I also confirmed with Fundacion Paraguaya, a reputable microfinance organization, that I will be collaborating with them to perform a social performance audit using the measurement tool developed by Truelift, an organization I worked with in Colorado.  This will be the basis of my work for my master's thesis at the University of Denver.

    In addition, I should probably also mention that I will also be compiling a community study of Encarnacion and various SWOT analyses of the organizations and institutions I will be working with here in Encarnacion.

    So if anyone (including myself) thought that I would be lounging in the countryside, sipping on terere and voraciously reading Anna Kerenina and all the other classics I downloaded on my kindle, you're dead wrong.  Now if I can just get my professional Spanish up to snuff, I will be ready to take on the next big life challenge that has been handed to me: become a guapa (hardworking) Encarnecena and make some serious waves over the next two years.

    Wish me luck!

    Monday, August 4, 2014


    Besides internet being scarce and unreliable, I have also experienced a technology computer se decompuso (the handy word used for every situation in which an object is destroyed, decomposing or dead). 

    Instead of dwelling on being disconnected, I have taken advantage of the extra time to read, study guarani and hang with my Paraguayan family. In the past few weeks I have unraveled some stories and created a few stories worth repeating of my own.  Like last weekend when my sister, fellow PCV Ashley and I had a close encounter with a blood thirsty toro (bull) that chased us off the empedrado (cobble stone street) into a concrete wall, where our only defense was to crash into each other haphazardly, limbs and umbrellas flailing, and land in a panicked, bruised and muddy heap, which of course drove the rabid toro away. This is my second encounter with a cow here in Paraguay, and I was certainly pondering my animal karma as the owner of the bull stood in the near by field laughing hysterically.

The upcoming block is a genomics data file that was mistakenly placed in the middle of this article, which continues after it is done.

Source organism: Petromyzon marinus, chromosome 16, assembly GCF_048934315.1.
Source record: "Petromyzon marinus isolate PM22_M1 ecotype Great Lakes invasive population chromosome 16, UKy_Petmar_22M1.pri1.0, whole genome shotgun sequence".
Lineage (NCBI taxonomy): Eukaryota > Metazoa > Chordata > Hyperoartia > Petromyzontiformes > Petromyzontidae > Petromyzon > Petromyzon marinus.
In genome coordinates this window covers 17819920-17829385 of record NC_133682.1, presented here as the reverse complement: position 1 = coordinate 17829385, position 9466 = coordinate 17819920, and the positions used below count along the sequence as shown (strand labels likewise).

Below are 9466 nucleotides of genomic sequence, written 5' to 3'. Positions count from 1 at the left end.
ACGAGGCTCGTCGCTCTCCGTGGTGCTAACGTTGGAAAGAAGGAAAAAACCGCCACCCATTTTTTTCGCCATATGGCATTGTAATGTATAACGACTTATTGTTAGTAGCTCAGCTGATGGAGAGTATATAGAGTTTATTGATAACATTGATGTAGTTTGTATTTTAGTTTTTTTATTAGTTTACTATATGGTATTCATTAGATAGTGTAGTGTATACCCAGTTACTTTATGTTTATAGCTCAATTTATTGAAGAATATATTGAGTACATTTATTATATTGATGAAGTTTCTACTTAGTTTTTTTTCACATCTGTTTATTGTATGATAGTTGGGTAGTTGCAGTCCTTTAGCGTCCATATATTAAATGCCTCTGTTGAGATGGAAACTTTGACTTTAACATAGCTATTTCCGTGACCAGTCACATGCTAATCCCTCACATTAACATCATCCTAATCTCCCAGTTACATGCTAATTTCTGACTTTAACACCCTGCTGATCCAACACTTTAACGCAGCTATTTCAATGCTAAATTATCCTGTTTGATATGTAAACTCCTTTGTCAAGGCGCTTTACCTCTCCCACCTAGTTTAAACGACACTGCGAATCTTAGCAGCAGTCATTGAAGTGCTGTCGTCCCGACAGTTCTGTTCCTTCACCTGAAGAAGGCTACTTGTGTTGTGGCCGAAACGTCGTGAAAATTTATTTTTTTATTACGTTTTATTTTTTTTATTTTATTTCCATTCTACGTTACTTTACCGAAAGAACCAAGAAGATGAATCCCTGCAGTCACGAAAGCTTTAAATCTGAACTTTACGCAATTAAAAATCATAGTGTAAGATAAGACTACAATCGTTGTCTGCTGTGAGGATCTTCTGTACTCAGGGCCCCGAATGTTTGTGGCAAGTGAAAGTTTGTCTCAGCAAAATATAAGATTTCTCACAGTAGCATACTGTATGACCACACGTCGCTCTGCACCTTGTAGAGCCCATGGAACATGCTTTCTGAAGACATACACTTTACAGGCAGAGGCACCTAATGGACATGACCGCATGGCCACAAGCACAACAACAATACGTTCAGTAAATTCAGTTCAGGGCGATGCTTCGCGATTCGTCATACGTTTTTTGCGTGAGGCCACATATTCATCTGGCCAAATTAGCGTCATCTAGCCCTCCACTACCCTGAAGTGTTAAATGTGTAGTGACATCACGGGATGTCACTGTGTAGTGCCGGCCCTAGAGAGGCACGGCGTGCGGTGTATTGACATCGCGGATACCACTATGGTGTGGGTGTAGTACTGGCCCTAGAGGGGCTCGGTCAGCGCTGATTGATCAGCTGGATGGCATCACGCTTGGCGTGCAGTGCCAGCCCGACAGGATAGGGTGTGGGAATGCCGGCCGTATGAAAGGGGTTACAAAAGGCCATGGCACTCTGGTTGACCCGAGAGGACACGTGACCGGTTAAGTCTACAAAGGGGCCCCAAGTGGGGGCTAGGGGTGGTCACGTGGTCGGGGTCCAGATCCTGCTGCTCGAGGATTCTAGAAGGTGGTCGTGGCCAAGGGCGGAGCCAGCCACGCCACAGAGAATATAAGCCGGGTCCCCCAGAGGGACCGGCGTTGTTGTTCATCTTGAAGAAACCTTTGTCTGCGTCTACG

The last couple weeks have also revealed stories of hardship and faith that exude a strong sense fatalism and realism in Paraguayan daily life. Religious ceremonies and festivals are omnipresent as the last week has been filled with celebrations of San Juan, the saint who apparently dictates young Paraguayans' relationship statuses (San Juan dice que si, San Juan dice que no), and doll-like effigies of virgins passing by in candle-lined streets followed by a procession following their virgin to the neighborhood chapel. I've heard an incredible Paraguayan story of a pilgrimage to the basilica in Caacupe while six months pregnant with a one year old on her back to thank the virgin of Caacupe for miraculously bringing her sick child back to health. And most recently, there's the story of my young Paraguayan friend who has had to make some difficult choices because of her abusive family situation. In her words, si dios quiere (if god wills it) she will survive.